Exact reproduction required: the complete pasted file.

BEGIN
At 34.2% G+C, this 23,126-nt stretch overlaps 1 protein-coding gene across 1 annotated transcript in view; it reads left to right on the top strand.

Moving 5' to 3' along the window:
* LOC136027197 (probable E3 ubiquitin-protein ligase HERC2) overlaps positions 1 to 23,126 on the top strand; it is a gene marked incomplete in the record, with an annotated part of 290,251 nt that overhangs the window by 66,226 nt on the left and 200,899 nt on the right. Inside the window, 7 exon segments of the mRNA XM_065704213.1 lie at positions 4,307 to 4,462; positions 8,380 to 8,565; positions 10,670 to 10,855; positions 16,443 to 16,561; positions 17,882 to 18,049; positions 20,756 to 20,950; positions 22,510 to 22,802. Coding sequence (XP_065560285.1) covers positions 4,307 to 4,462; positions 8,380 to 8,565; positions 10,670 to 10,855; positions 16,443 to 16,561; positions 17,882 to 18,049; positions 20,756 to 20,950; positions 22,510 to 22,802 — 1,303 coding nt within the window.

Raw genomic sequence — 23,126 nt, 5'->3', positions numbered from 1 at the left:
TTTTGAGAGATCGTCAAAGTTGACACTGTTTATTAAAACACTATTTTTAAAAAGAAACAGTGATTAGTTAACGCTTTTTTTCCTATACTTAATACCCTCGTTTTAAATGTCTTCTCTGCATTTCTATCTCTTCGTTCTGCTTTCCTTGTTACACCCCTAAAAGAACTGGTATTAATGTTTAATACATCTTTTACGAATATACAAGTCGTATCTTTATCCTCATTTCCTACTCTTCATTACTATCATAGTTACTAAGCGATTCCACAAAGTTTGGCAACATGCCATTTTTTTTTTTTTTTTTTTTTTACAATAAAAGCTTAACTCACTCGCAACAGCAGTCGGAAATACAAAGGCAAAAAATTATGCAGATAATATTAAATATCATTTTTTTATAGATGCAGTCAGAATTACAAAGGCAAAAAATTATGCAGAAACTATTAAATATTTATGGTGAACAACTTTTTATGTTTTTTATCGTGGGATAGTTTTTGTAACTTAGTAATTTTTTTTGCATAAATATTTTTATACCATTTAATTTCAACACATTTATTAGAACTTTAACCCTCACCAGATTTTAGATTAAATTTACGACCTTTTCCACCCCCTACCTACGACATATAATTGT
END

At 34.2% G+C, this 23,126-nt stretch overlaps 1 protein-coding gene across 1 annotated transcript in view; it reads left to right on the top strand.

Moving 5' to 3' along the window:
* LOC136027197 (probable E3 ubiquitin-protein ligase HERC2) overlaps positions 1 to 23,126 on the top strand; it is a gene marked incomplete in the record, with an annotated part of 290,251 nt that overhangs the window by 66,226 nt on the left and 200,899 nt on the right. Inside the window, 7 exon segments of the mRNA XM_065704213.1 lie at positions 4,307 to 4,462; positions 8,380 to 8,565; positions 10,670 to 10,855; positions 16,443 to 16,561; positions 17,882 to 18,049; positions 20,756 to 20,950; positions 22,510 to 22,802. Coding sequence (XP_065560285.1) covers positions 4,307 to 4,462; positions 8,380 to 8,565; positions 10,670 to 10,855; positions 16,443 to 16,561; positions 17,882 to 18,049; positions 20,756 to 20,950; positions 22,510 to 22,802 — 1,303 coding nt within the window.

Raw genomic sequence — 23,126 nt, 5'->3', positions numbered from 1 at the left:
TTTTGAGAGATCGTCAAAGTTGACACTGTTTATTAAAACACTATTTTTAAAAAGAAACAGTGATTAGTTAACGCTTTTTTTCCTATACTTAATACCCTCGTTTTAAATGTCTTCTCTGCATTTCTATCTCTTCGTTCTGCTTTCCTTGTTACACCCCTAAAAGAACTGGTATTAATGTTTAATACATCTTTTACGAATATACAAGTCGTATCTTTATCCTCATTTCCTACTCTTCATTACTATCATAGTTACTAAGCGATTCCACAAAGTTTGGCAACATGCCATTTTTTTTTTTTTTTTTTTTTTACAATAAAAGCTTAACTCACTCGCAACAGCAGTCGGAAATACAAAGGCAAAAAATTATGCAGATAATATTAAATATCATTTTTTTATAGATGCAGTCAGAATTACAAAGGCAAAAAATTATGCAGAAACTATTAAATATTTATGGTGAACAACTTTTTATGTTTTTTATCGTGGGATAGTTTTTGTAACTTAGTAATTTTTTTTGCATAAATATTTTTATACCATTTAATTTCAACACATTTATTAGAACTTTAACCCTCACCAGATTTTAGATTAAATTTACGACCTTTTCCACCCCCTACCTACGACATATAATTGT